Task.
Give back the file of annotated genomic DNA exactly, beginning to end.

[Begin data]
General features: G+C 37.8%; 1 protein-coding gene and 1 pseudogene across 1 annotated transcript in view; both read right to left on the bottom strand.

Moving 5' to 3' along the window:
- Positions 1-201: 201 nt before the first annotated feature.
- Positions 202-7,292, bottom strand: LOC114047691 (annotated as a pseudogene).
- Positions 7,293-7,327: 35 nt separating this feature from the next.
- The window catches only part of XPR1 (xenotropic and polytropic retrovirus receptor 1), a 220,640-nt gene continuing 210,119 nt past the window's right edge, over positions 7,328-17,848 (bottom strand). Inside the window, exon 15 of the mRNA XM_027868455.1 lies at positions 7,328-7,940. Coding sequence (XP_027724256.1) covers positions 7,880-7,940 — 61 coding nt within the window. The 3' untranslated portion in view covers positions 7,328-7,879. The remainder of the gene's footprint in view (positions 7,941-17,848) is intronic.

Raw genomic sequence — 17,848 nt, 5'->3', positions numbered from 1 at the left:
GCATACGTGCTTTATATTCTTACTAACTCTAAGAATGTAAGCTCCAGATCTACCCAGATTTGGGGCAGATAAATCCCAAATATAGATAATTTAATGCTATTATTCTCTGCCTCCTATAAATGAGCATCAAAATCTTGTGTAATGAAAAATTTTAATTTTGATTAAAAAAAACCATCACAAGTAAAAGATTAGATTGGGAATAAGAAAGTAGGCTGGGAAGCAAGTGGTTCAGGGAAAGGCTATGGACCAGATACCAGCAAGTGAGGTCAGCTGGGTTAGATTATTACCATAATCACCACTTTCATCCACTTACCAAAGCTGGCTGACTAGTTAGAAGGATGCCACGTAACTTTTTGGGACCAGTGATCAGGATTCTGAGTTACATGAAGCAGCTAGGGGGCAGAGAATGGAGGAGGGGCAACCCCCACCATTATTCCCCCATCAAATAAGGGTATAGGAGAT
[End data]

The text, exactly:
General features: G+C 37.8%; 1 protein-coding gene and 1 pseudogene across 1 annotated transcript in view; both read right to left on the bottom strand.

Moving 5' to 3' along the window:
- Positions 1-201: 201 nt before the first annotated feature.
- Positions 202-7,292, bottom strand: LOC114047691 (annotated as a pseudogene).
- Positions 7,293-7,327: 35 nt separating this feature from the next.
- The window catches only part of XPR1 (xenotropic and polytropic retrovirus receptor 1), a 220,640-nt gene continuing 210,119 nt past the window's right edge, over positions 7,328-17,848 (bottom strand). Inside the window, exon 15 of the mRNA XM_027868455.1 lies at positions 7,328-7,940. Coding sequence (XP_027724256.1) covers positions 7,880-7,940 — 61 coding nt within the window. The 3' untranslated portion in view covers positions 7,328-7,879. The remainder of the gene's footprint in view (positions 7,941-17,848) is intronic.

Raw genomic sequence — 17,848 nt, 5'->3', positions numbered from 1 at the left:
GCATACGTGCTTTATATTCTTACTAACTCTAAGAATGTAAGCTCCAGATCTACCCAGATTTGGGGCAGATAAATCCCAAATATAGATAATTTAATGCTATTATTCTCTGCCTCCTATAAATGAGCATCAAAATCTTGTGTAATGAAAAATTTTAATTTTGATTAAAAAAAACCATCACAAGTAAAAGATTAGATTGGGAATAAGAAAGTAGGCTGGGAAGCAAGTGGTTCAGGGAAAGGCTATGGACCAGATACCAGCAAGTGAGGTCAGCTGGGTTAGATTATTACCATAATCACCACTTTCATCCACTTACCAAAGCTGGCTGACTAGTTAGAAGGATGCCACGTAACTTTTTGGGACCAGTGATCAGGATTCTGAGTTACATGAAGCAGCTAGGGGGCAGAGAATGGAGGAGGGGCAACCCCCACCATTATTCCCCCATCAAATAAGGGTATAGGAGAT